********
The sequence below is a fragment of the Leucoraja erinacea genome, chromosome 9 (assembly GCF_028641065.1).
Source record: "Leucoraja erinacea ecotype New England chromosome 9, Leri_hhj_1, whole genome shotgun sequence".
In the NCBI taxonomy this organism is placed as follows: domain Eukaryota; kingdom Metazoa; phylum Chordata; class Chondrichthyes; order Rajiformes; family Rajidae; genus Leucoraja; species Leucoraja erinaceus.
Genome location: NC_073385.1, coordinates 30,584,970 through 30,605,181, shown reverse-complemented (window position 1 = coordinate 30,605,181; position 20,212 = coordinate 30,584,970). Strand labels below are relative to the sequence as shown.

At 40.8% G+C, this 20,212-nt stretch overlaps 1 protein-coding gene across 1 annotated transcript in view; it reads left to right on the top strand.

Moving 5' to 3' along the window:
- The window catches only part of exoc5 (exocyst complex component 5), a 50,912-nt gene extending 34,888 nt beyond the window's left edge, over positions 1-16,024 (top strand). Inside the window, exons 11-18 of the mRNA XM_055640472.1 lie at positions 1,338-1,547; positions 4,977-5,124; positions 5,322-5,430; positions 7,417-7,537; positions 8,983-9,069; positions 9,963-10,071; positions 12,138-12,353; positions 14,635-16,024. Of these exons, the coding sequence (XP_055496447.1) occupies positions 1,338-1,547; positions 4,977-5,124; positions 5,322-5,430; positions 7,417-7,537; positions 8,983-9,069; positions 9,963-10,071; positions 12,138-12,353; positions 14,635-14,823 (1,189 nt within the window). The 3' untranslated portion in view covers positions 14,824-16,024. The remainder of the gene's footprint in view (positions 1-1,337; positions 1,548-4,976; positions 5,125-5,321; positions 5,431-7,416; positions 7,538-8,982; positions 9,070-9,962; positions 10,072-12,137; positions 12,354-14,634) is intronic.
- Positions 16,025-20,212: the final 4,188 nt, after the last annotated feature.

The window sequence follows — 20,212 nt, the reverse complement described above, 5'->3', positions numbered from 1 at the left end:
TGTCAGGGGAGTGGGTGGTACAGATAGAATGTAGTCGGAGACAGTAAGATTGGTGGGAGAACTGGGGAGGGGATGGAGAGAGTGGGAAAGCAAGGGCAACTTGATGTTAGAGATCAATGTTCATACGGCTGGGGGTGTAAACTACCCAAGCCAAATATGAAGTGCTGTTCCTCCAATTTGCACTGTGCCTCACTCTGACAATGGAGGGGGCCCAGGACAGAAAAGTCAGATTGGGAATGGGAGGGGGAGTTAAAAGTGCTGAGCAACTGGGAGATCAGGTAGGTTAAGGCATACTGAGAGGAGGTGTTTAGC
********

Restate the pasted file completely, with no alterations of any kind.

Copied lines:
The sequence below is a fragment of the Leucoraja erinacea genome, chromosome 9 (assembly GCF_028641065.1).
Source record: "Leucoraja erinacea ecotype New England chromosome 9, Leri_hhj_1, whole genome shotgun sequence".
In the NCBI taxonomy this organism is placed as follows: domain Eukaryota; kingdom Metazoa; phylum Chordata; class Chondrichthyes; order Rajiformes; family Rajidae; genus Leucoraja; species Leucoraja erinaceus.
Genome location: NC_073385.1, coordinates 30,584,970 through 30,605,181, shown reverse-complemented (window position 1 = coordinate 30,605,181; position 20,212 = coordinate 30,584,970). Strand labels below are relative to the sequence as shown.

At 40.8% G+C, this 20,212-nt stretch overlaps 1 protein-coding gene across 1 annotated transcript in view; it reads left to right on the top strand.

Moving 5' to 3' along the window:
- The window catches only part of exoc5 (exocyst complex component 5), a 50,912-nt gene extending 34,888 nt beyond the window's left edge, over positions 1-16,024 (top strand). Inside the window, exons 11-18 of the mRNA XM_055640472.1 lie at positions 1,338-1,547; positions 4,977-5,124; positions 5,322-5,430; positions 7,417-7,537; positions 8,983-9,069; positions 9,963-10,071; positions 12,138-12,353; positions 14,635-16,024. Of these exons, the coding sequence (XP_055496447.1) occupies positions 1,338-1,547; positions 4,977-5,124; positions 5,322-5,430; positions 7,417-7,537; positions 8,983-9,069; positions 9,963-10,071; positions 12,138-12,353; positions 14,635-14,823 (1,189 nt within the window). The 3' untranslated portion in view covers positions 14,824-16,024. The remainder of the gene's footprint in view (positions 1-1,337; positions 1,548-4,976; positions 5,125-5,321; positions 5,431-7,416; positions 7,538-8,982; positions 9,070-9,962; positions 10,072-12,137; positions 12,354-14,634) is intronic.
- Positions 16,025-20,212: the final 4,188 nt, after the last annotated feature.

The window sequence follows — 20,212 nt, the reverse complement described above, 5'->3', positions numbered from 1 at the left end:
TGTCAGGGGAGTGGGTGGTACAGATAGAATGTAGTCGGAGACAGTAAGATTGGTGGGAGAACTGGGGAGGGGATGGAGAGAGTGGGAAAGCAAGGGCAACTTGATGTTAGAGATCAATGTTCATACGGCTGGGGGTGTAAACTACCCAAGCCAAATATGAAGTGCTGTTCCTCCAATTTGCACTGTGCCTCACTCTGACAATGGAGGGGGCCCAGGACAGAAAAGTCAGATTGGGAATGGGAGGGGGAGTTAAAAGTGCTGAGCAACTGGGAGATCAGGTAGGTTAAGGCATACTGAGAGGAGGTGTTTAGC